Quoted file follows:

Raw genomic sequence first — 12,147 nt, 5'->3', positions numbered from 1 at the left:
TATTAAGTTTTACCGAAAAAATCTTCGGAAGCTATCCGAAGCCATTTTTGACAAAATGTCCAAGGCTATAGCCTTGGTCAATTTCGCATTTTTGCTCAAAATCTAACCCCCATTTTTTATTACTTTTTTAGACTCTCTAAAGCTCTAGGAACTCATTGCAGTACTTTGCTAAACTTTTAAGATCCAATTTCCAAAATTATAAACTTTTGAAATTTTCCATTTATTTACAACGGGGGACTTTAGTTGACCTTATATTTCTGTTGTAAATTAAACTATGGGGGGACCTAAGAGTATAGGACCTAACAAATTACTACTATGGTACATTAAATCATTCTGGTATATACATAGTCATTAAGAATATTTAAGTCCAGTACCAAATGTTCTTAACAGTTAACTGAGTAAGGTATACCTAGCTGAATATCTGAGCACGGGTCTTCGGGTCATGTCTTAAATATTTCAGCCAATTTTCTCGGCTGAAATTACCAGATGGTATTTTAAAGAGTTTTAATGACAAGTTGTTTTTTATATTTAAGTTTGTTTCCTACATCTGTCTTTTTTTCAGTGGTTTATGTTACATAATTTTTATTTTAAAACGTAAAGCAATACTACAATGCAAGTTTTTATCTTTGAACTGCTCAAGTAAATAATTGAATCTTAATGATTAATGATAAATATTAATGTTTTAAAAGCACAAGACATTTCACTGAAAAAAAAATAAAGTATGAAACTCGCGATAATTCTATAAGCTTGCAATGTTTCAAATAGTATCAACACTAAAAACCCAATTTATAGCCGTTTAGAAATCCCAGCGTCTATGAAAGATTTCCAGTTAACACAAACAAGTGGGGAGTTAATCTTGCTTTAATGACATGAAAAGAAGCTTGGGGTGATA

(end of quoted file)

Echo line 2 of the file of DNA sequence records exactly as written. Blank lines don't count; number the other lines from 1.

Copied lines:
TATTAAGTTTTACCGAAAAAATCTTCGGAAGCTATCCGAAGCCATTTTTGACAAAATGTCCAAGGCTATAGCCTTGGTCAATTTCGCATTTTTGCTCAAAATCTAACCCCCATTTTTTATTACTTTTTTAGACTCTCTAAAGCTCTAGGAACTCATTGCAGTACTTTGCTAAACTTTTAAGATCCAATTTCCAAAATTATAAACTTTTGAAATTTTCCATTTATTTACAACGGGGGACTTTAGTTGACCTTATATTTCTGTTGTAAATTAAACTATGGGGGGACCTAAGAGTATAGGACCTAACAAATTACTACTATGGTACATTAAATCATTCTGGTATATACATAGTCATTAAGAATATTTAAGTCCAGTACCAAATGTTCTTAACAGTTAACTGAGTAAGGTATACCTAGCTGAATATCTGAGCACGGGTCTTCGGGTCATGTCTTAAATATTTCAGCCAATTTTCTCGGCTGAAATTACCAGATGGTATTTTAAAGAGTTTTAATGACAAGTTGTTTTTTATATTTAAGTTTGTTTCCTACATCTGTCTTTTTTTCAGTGGTTTATGTTACATAATTTTTATTTTAAAACGTAAAGCAATACTACAATGCAAGTTTTTATCTTTGAACTGCTCAAGTAAATAATTGAATCTTAATGATTAATGATAAATATTAATGTTTTAAAAGCACAAGACATTTCACTGAAAAAAAAATAAAGTATGAAACTCGCGATAATTCTATAAGCTTGCAATGTTTCAAATAGTATCAACACTAAAAACCCAATTTATAGCCGTTTAGAAATCCCAGCGTCTATGAAAGATTTCCAGTTAACACAAACAAGTGGGGAGTTAATCTTGCTTTAATGACATGAAAAGAAGCTTGGGGTGATA